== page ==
Colour is a strong component that permeates the décor and the materials available. When this experience started, coloured materials such as containers, pens, fabric and plastic items had been displayed in grading colours from hot to cold. This generated curiosity around the concept of colour. The strongest consideration was that colour gives reason and meaning to our environment. Colours don’t move, they just stay where they belong. The question of “Can colour move?” blossomed and seemed to be a.
One colour, (food colouring) was chosen at a time. The children decided as a group, which colour to add first. In a second phase when the experiment had been tried a few times the students decided to add more substances such as oil, vinegar and salt. This was the result of a discussion based on the fact the food colouring is used in foodstuffs so moving along in this direction seemed ideal furthermore having a kitchen available made our wandering short distance.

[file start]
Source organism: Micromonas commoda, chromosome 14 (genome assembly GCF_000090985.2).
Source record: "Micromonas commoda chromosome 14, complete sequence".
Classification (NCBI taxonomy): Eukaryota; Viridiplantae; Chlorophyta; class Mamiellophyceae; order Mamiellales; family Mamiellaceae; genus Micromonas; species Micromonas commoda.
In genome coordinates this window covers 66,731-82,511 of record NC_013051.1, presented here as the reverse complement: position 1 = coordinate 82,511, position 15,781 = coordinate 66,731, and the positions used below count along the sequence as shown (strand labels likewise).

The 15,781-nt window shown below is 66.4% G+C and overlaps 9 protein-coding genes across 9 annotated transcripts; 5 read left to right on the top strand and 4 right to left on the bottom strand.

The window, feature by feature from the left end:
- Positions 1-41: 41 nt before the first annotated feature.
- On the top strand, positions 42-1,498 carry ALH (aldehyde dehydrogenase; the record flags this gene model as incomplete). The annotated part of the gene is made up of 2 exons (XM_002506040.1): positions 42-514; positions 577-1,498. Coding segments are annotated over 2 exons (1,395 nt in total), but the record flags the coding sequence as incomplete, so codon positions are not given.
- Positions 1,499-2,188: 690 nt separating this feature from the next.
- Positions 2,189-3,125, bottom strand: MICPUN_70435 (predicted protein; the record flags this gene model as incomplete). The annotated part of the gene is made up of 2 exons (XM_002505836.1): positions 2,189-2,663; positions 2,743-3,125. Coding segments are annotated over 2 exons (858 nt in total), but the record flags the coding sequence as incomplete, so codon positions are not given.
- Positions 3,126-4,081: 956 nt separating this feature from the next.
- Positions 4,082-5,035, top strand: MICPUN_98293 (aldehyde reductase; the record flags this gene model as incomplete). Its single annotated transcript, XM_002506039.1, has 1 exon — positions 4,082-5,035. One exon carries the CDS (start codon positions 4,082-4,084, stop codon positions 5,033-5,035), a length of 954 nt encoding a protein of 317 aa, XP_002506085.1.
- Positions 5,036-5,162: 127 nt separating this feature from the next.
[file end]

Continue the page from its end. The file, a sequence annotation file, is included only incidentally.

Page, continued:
Each group questioned, asserted and challenged this question. The idea ofstarted to ignite the young minds but soon the assumption that it was the object that moved and not the colour created a flow of proposals that saw the light when water was involved. The year 2 students stated that water moves by itself and observing paint brushes when they are being washed set off the search for our raw materials: water and colour.
Digital photography was chosen to visually document the story. Children as young as 2 yrs. old used an old, but still perfectly functioning, smartphone/camera and took snapshots of the stages and development. It was the decided that a video installation would be the best way to narrate the everchanging shapes that colour acquired as it floated and danced around in water. “Let’s make it like at the cinema” stated a child, “We like to watch films and so does mum and dad.” Comments on the dynamic colour forms were recorded and added to the images.
The second chapter involved inviting older students and parents to contribute to the experience once it had been documented. Stripped from the exploratory phase they were nevertheless dumbstruck by the images and dialogues. The journey took the form of ripples, a particular feeling or effect that spreads through someone or something and moves in a way that is not obvious but noticeable (Cambridge Dictionary, 2019). Just like colour moved and morphed, so did the narratives created by the audience.